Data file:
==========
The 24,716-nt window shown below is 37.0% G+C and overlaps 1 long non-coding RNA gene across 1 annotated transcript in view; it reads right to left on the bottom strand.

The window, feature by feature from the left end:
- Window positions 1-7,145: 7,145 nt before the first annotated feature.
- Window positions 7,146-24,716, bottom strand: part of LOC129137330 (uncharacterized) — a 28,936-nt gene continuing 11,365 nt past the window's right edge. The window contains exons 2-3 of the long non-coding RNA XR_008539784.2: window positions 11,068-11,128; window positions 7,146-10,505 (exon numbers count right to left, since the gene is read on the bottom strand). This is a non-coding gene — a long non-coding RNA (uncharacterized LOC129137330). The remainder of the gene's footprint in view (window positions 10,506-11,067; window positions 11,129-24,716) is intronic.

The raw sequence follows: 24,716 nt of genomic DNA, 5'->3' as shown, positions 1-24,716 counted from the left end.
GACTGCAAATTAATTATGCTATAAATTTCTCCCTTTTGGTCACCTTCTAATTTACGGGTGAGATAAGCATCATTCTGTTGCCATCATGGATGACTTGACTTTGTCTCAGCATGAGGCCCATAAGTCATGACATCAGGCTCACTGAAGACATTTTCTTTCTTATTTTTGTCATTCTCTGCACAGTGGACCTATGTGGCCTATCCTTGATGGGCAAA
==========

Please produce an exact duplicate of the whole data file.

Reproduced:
The 24,716-nt window shown below is 37.0% G+C and overlaps 1 long non-coding RNA gene across 1 annotated transcript in view; it reads right to left on the bottom strand.

The window, feature by feature from the left end:
- Window positions 1-7,145: 7,145 nt before the first annotated feature.
- Window positions 7,146-24,716, bottom strand: part of LOC129137330 (uncharacterized) — a 28,936-nt gene continuing 11,365 nt past the window's right edge. The window contains exons 2-3 of the long non-coding RNA XR_008539784.2: window positions 11,068-11,128; window positions 7,146-10,505 (exon numbers count right to left, since the gene is read on the bottom strand). This is a non-coding gene — a long non-coding RNA (uncharacterized LOC129137330). The remainder of the gene's footprint in view (window positions 10,506-11,067; window positions 11,129-24,716) is intronic.

The raw sequence follows: 24,716 nt of genomic DNA, 5'->3' as shown, positions 1-24,716 counted from the left end.
GACTGCAAATTAATTATGCTATAAATTTCTCCCTTTTGGTCACCTTCTAATTTACGGGTGAGATAAGCATCATTCTGTTGCCATCATGGATGACTTGACTTTGTCTCAGCATGAGGCCCATAAGTCATGACATCAGGCTCACTGAAGACATTTTCTTTCTTATTTTTGTCATTCTCTGCACAGTGGACCTATGTGGCCTATCCTTGATGGGCAAA